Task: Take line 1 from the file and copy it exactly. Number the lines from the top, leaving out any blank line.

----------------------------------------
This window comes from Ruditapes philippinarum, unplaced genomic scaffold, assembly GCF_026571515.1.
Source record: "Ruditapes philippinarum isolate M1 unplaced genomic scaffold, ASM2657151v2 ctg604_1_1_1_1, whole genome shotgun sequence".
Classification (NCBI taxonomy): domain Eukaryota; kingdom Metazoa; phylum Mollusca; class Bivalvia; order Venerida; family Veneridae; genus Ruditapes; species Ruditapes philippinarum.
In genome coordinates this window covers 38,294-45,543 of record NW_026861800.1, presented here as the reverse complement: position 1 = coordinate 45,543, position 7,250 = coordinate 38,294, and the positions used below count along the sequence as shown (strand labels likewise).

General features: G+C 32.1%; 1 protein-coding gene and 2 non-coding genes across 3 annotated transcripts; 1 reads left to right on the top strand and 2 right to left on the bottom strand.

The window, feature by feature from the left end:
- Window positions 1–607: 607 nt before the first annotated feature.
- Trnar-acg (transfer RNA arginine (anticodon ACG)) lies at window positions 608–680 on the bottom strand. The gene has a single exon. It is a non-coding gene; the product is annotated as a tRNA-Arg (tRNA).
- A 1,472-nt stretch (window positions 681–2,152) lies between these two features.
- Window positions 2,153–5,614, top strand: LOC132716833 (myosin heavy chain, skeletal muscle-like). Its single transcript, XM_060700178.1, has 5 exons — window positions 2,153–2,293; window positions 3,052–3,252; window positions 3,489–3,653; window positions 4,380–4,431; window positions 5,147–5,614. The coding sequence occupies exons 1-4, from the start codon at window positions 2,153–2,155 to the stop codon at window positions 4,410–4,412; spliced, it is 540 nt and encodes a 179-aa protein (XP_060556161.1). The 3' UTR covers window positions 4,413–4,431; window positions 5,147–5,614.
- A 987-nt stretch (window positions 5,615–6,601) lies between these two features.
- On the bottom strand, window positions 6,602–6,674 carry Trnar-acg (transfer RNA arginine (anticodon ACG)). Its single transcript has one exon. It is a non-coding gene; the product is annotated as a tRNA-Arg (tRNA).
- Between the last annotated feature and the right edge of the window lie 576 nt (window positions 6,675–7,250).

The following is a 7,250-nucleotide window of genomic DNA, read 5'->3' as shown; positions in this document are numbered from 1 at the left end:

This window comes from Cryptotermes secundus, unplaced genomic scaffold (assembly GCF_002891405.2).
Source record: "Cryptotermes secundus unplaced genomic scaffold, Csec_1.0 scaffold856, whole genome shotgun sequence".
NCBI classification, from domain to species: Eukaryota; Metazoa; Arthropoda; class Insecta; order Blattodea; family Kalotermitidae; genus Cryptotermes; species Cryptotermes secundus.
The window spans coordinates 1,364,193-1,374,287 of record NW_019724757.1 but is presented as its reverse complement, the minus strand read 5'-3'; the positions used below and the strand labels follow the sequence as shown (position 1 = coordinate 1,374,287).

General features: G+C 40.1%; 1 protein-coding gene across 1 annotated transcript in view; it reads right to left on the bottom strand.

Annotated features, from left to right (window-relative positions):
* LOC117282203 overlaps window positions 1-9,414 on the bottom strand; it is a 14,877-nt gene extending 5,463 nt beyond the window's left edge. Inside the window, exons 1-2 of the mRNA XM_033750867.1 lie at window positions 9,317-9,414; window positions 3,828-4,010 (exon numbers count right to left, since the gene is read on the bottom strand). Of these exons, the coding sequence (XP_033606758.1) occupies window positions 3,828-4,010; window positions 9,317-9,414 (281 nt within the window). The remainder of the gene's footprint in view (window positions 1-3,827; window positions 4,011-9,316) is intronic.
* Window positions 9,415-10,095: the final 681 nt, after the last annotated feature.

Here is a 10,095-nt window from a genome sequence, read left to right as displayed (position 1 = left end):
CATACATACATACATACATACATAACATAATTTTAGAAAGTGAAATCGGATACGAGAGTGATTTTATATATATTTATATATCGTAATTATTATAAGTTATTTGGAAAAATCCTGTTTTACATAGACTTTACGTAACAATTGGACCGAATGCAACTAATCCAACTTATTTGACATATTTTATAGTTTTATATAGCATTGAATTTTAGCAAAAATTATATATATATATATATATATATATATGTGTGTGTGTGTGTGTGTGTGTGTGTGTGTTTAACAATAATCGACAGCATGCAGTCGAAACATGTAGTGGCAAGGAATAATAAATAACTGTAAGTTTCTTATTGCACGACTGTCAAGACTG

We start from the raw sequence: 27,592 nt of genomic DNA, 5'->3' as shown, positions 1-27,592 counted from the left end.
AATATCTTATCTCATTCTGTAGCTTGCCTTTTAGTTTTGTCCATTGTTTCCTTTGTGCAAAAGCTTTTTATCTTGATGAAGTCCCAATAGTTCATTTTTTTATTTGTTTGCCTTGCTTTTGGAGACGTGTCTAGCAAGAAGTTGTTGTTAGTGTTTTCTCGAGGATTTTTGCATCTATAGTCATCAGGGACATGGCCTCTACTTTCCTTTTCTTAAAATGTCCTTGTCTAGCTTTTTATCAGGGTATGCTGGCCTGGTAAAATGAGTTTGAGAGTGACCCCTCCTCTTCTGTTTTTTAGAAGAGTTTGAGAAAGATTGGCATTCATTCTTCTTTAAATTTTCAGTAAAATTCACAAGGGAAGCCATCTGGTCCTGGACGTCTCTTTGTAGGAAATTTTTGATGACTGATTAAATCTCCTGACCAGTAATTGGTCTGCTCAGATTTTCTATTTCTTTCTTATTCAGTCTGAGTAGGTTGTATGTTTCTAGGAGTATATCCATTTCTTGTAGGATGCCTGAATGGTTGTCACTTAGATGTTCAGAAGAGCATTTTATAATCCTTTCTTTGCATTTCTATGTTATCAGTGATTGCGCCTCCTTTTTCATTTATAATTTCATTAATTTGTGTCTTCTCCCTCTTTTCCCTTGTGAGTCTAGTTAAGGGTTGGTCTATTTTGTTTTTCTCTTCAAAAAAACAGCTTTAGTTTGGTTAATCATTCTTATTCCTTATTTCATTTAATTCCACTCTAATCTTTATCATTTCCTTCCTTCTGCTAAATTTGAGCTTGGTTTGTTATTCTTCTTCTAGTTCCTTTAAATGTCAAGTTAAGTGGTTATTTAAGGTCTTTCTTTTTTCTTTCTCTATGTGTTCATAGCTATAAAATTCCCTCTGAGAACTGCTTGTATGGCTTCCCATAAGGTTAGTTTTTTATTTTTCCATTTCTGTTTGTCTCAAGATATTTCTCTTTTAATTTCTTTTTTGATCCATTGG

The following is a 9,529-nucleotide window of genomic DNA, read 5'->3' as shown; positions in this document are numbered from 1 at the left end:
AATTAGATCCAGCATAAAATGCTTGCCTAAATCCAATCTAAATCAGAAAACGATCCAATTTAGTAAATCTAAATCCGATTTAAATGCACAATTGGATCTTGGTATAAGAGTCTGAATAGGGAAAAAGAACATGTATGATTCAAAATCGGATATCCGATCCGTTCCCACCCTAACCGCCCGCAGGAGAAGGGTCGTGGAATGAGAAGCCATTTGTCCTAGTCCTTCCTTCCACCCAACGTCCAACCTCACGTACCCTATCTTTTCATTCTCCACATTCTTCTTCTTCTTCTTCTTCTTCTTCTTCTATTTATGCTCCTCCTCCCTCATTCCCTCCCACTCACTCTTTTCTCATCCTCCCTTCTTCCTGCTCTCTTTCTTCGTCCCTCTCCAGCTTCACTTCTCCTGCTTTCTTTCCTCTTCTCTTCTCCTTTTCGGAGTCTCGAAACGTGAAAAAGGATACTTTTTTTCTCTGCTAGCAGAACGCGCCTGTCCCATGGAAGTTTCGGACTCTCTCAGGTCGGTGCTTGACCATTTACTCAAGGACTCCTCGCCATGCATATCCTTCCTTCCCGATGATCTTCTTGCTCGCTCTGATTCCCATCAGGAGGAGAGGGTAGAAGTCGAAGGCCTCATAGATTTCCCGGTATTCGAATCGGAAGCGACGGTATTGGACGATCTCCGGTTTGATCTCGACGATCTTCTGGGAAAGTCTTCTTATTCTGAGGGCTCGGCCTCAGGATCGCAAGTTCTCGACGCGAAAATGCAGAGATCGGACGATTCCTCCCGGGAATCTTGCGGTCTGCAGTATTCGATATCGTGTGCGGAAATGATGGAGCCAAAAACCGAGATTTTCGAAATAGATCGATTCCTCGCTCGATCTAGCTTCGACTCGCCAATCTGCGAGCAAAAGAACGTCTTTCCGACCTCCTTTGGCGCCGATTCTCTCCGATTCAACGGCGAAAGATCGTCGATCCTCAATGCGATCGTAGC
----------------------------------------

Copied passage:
This window comes from Ruditapes philippinarum, unplaced genomic scaffold, assembly GCF_026571515.1.